I've been working with Chepstow secondary for the last year, running a writer's group with a bunch of students, ranging from Year 7 to Year 9.
There have been some amazing work and I'm very impressed they all survived the journey! I am not known for my delicate editorial comments. Many was a homework that ended up being returned covered in red ink, but all survived, all produced a splendid final year short story, all collected under an anthology. I was very touched they all signed it, I'll hang onto it as I know in a few years time there will be some publsihed authors coming out of this group and I'll need proof to claim my 10% finder's fee.
So, it was great to head up to sunny (and it was sunny) Chepstow and see the gang, now they've all completed the course. But there was more in store...
Chepstow did an ASH MISTRY week! All the brain child of Emma Mellen and the headmistress, Claire Price, they turned that school in Wales into a little corner of India. EPIC! The incoming Year 6's gathered to turn out a mind-blowing performance of the key scenes of the story with special effects, actors and a march of the gods, no less!
Above are some of the actors and musicians and even cooks who took part. My head was gigantically swollen by the end of the evening. I got a chance to talk to some of the parents of the Year 6's and they're in for a major exciting time.
Secondary school is a big deal, no two ways around it. This is where you'll become an adult. It is intimidating. There are exams, and tests and universities at the end of it. You'll have an amazing range of things to study, and homework. Lots of homework.
It will be hard. At times you'll feel it's impossible. You'll have moments when you wonder 'what's the point?' Friends will do better than you and you'll struggle. I've been there. What do you think it's like, writing every day? Not knowing if what you're doing is any good, if any one will like it and hey, you're not qualified for this and everyone else seems to be doing so much better. It's like they were emailed the secret for success and no-one cc'ed it to you.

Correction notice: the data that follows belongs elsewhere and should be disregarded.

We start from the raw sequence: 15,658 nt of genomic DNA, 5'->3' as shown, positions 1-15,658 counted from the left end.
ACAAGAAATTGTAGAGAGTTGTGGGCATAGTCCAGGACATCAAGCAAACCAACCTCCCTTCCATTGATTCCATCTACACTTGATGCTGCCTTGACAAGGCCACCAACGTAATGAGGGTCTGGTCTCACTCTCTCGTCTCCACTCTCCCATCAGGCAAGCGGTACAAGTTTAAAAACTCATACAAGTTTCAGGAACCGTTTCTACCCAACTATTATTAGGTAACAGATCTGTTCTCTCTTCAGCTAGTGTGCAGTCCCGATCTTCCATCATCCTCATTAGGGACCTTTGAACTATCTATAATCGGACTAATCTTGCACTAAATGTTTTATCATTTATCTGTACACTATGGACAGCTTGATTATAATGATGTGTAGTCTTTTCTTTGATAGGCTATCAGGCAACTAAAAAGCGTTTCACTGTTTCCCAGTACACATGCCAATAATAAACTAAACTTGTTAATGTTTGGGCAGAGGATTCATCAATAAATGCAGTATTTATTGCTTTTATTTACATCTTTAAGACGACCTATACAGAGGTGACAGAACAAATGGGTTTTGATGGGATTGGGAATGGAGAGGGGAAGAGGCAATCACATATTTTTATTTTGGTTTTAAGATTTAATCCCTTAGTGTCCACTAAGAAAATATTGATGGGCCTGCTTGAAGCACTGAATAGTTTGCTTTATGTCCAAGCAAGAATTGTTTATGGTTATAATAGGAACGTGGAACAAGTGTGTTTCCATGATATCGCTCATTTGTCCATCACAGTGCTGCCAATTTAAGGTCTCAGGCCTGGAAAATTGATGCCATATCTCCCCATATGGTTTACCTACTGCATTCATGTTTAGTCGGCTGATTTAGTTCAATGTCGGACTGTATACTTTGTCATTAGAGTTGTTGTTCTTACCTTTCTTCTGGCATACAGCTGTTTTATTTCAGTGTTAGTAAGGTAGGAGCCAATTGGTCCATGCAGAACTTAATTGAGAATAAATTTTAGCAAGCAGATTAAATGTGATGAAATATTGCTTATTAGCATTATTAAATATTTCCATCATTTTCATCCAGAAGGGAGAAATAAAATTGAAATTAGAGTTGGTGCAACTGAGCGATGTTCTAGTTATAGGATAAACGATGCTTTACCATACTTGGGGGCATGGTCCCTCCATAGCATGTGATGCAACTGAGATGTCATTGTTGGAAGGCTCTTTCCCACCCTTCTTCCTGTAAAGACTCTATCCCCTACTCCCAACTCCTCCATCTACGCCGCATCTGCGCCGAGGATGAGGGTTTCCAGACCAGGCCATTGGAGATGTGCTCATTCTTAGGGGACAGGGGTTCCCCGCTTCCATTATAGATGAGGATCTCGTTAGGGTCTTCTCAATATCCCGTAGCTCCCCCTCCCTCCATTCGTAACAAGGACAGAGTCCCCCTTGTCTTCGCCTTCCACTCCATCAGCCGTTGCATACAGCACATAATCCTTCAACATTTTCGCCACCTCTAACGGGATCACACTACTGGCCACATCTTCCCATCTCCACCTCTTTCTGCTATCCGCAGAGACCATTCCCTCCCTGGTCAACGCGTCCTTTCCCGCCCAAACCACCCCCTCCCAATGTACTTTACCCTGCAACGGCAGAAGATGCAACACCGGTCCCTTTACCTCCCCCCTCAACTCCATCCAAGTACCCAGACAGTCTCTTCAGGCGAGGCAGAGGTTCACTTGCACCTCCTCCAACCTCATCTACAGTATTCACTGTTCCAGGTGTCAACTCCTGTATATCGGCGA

Well, I'm here to tell you it'll be okay. And you are allowed to fail. No one, and I mean NO ONE, makes it all the time.
Ash Mistry is about a loser. Not a comic loser, just a guy who is never going to shine. He'll never be head boy and he'll never come first in Sports Day.
That's okay. Most of us won't either.
But Ash never, ever, gives up. If you've read ASH MISTRY AND THE SAVAGE FORTRESS you know even being killed doesn't stop him. If there was a point to writing that books, it was that.
Writing Ash was constant struggling against failure. People said no one reads ethnic heroes. People say that Indian mythology had not appeal, that it was too alien and too complicated. Many of those people were in publishing.
Fortunately not in HarperCollins.
I didn't do it alone. I had people, coachs, to guide me. Sarah Davies, my agent, the biggest and the best. She made sure Ash worked. Then Nick Lake, my editor. He wasn't happy with us dumbing it down. He wanted it to be big, epic, and as wild and as complex as it needed to be. All the past lives of Ash are in there because of him.
But isn't that what it's all about? The not giving up? We saw Wimbledon last Sunday, didn't we? We saw a guy whose school was a scene of a awful, truly awful event. We saw a guy who was, so close, to being another one of those 'could have been but never quite got it together'.
Look at what he was like in 2005. Lanky, scrawny even. Struggling to play with the big boys and with major stamina problems. Not promising material.
Look at him now.
He didn't just try harder, he tried better. Moved to Spain when he was 15. Trained in Miami (bet that helped when he was playing for 3 hours in 40 degrees last week) and he got better coaching. I think it's not fluke the guy he hugged first was Ivan Lendl.
Don't let failing stop you. Murray has won 2 grand slams. He's played about thirty five. So he's LOST thirty three times. That's if you want to look at it glass half empty.
If it matters to you, failure is nothing. Fail fast, fail often and fail BETTER. If this doesn't work, try it another way. Get teachers, friends, family and anyone else around you to give you tips and clues to make it work. And it will. That is the law of the universe and who amongst us are bigger than that? But do not, ever, stop.